Koh Bu Tang is one of the most popular islands to dive around. There are multiple dive sites around it, but wherever you dive you can expect to see beautiful coral reefs, turtles, ghost pipe fish, razor fish, trumpet fish, and maybe even sharks. If you like to go deep you should try the west side of the island where you can find the ‘Giants Staircase’, which are huge natural stone steps that drop to over 50 metres.

MV Yong Hua Shipwreck is located near the western end of Koh Lipe. She sank in 1996 after catching fire, and now rests on the sea bed at around 40 metres. Now after so many years she is completely covered in marine growth, which in turn attracts lots of fish. She is 50 metres long, and sits intact on her starboard side. Generally penetration is not permitted by most schools due to depth and size, however if technical trained it is possible, just contact ahead of time if you would like to tec dive the wreck. Currents can get very strong here so she can only be dived at certain times.

Stonehenge is one dive site with several different types of reef. The main part of the site is a collection of granite pinnacles that resembles England’s mythical Stonehenge. On the east side is a boulder slope where giant groupers and moray eels can be found. This part of the site drops to over 40 metres and leopard sharks and eagle rays have been observed there. In other parts large patches of hard and soft corals can be found, as well as an abundance of different sponges.

When to Visit Koh Lipe

Koh Lipe like most places in the tropics has two seasons, the dry season and the wet season. Dry season is between November and May, when the skies are almost always blue and rain is rare. At this time all businesses are open and this small island becomes very busy. Water conditions are at their best, and visibility can often exceed 30 metres. If you are planning to visit between December and February then you need to book ahead of time, as the island quickly fills.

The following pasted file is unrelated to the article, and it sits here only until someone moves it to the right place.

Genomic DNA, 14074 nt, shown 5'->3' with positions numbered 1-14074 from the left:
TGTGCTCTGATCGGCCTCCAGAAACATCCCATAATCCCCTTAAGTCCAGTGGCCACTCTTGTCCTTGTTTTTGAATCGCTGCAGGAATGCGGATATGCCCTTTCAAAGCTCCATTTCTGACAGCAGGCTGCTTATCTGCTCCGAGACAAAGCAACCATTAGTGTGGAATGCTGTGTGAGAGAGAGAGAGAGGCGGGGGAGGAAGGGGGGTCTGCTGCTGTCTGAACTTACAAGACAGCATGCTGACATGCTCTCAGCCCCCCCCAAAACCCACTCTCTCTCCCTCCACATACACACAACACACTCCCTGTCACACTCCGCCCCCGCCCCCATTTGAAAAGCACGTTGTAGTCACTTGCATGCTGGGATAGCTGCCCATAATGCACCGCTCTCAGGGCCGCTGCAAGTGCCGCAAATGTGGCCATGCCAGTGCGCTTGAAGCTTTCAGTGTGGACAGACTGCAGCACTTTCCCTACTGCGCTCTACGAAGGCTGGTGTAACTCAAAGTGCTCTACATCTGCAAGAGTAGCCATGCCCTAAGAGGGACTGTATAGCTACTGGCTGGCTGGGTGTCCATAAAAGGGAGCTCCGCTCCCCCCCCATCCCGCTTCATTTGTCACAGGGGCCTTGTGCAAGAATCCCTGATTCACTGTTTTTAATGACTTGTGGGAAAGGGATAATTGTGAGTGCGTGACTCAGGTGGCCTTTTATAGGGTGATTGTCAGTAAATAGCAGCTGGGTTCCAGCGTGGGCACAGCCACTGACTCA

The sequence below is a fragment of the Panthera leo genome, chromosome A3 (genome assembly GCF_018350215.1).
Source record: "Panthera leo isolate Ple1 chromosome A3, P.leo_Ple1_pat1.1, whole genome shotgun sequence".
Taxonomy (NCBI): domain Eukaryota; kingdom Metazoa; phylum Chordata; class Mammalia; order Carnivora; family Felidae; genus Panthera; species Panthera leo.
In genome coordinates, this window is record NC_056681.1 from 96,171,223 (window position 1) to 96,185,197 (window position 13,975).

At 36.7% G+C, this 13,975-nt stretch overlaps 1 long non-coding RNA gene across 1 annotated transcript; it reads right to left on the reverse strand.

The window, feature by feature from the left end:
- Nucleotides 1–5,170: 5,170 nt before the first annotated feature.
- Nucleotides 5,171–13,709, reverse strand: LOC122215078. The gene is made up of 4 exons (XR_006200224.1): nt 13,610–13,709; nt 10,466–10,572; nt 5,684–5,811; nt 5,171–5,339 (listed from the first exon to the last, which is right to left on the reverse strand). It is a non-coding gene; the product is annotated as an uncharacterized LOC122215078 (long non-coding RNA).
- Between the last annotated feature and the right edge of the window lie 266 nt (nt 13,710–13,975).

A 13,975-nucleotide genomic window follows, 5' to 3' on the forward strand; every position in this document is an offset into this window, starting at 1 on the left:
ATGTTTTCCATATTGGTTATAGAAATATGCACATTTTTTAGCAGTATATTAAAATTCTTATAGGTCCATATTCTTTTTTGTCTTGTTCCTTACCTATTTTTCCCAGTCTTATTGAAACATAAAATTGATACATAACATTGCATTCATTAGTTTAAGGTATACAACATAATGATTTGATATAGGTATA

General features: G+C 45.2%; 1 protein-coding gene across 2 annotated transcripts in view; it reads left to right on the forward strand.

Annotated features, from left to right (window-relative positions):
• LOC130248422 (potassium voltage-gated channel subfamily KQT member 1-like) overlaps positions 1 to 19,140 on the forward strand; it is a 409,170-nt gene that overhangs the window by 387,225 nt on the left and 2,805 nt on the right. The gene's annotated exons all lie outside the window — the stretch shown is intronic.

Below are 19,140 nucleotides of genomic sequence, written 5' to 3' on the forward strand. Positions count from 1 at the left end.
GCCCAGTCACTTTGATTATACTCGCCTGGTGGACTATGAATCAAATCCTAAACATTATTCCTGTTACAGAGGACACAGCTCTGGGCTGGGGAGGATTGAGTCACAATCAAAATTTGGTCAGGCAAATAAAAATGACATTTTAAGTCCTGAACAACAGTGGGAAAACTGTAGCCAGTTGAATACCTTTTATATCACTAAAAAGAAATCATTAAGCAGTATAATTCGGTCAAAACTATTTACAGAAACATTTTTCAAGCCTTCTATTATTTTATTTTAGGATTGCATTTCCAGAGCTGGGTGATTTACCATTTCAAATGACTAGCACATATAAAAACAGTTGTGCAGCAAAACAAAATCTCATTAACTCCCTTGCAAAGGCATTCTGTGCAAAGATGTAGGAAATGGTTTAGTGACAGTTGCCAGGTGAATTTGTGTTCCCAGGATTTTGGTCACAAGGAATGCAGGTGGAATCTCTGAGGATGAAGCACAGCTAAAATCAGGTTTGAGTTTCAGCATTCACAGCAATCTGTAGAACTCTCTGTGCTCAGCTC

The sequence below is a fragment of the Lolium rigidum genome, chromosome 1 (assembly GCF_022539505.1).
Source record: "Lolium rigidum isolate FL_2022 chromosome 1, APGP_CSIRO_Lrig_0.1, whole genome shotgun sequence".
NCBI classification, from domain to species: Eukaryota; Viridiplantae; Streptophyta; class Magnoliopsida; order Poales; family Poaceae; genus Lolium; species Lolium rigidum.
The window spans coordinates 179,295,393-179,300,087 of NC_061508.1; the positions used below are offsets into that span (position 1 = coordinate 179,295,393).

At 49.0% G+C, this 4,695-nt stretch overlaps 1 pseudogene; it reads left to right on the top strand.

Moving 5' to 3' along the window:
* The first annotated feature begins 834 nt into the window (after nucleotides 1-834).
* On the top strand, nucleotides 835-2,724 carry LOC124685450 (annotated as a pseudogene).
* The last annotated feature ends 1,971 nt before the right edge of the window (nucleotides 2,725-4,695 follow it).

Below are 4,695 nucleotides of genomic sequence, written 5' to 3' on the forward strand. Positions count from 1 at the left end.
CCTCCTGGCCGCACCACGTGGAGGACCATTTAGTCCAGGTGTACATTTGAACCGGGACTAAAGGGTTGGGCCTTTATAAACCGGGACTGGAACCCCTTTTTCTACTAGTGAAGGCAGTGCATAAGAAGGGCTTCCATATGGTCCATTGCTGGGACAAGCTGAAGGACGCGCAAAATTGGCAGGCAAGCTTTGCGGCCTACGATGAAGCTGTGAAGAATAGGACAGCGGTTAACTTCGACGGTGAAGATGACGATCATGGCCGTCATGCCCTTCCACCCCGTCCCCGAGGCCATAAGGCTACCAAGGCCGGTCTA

Rainy season is between June and October. The skies go cloudy, and it rains a lot. Monsoon winds from the southwest make the sea choppy which can affect boat travel to the island. Most of the businesses close during the rainy season, and many ferries are cancelled. Many dive sites become inaccessible because of rough conditions, and visibility reduced dramatically.

Unlike many other Thai islands, Koh Lipe is popular with Thai locals (and Malaysians) for a weekend getaway destination. This means rooms quickly fill up over the weekend during peak season. Book ahead if you want to guarantee a room and a boat ticket.

Getting to Koh Lipe

Koh Lipe is an easy island to reach. The main port from Thailand is Pak Bara, and speed boats run daily, even during low season. The journey takes roughly 90 minutes and should cost around 650 Baht one way. The boats will stop in open water near Pattaya Beach, and you will need to pay for a taxi boat to take you to shore.

From Langkawi, Malaysia ferries are available year round, although during low season the number of ferries is reduced to one per day. The trip will cost around 1200 Baht and includes the cost of the taxi boat to the Thai immigration and customs office.

The speed boats used are very fast, and often bounce around. If you have back or neck problems I would advise not taking a speed boat to avoid potential injury.

Getting around the island

Koh Lipe is a small island, and can be covered by foot relatively easily. There are no cars on the island, and only a handful of motorbikes, none of which are to rent (although there are a few motorbike taxis). Traditional Thai longtail style taxi boats can take you anywhere on the island for around 50 Baht for a one way trip.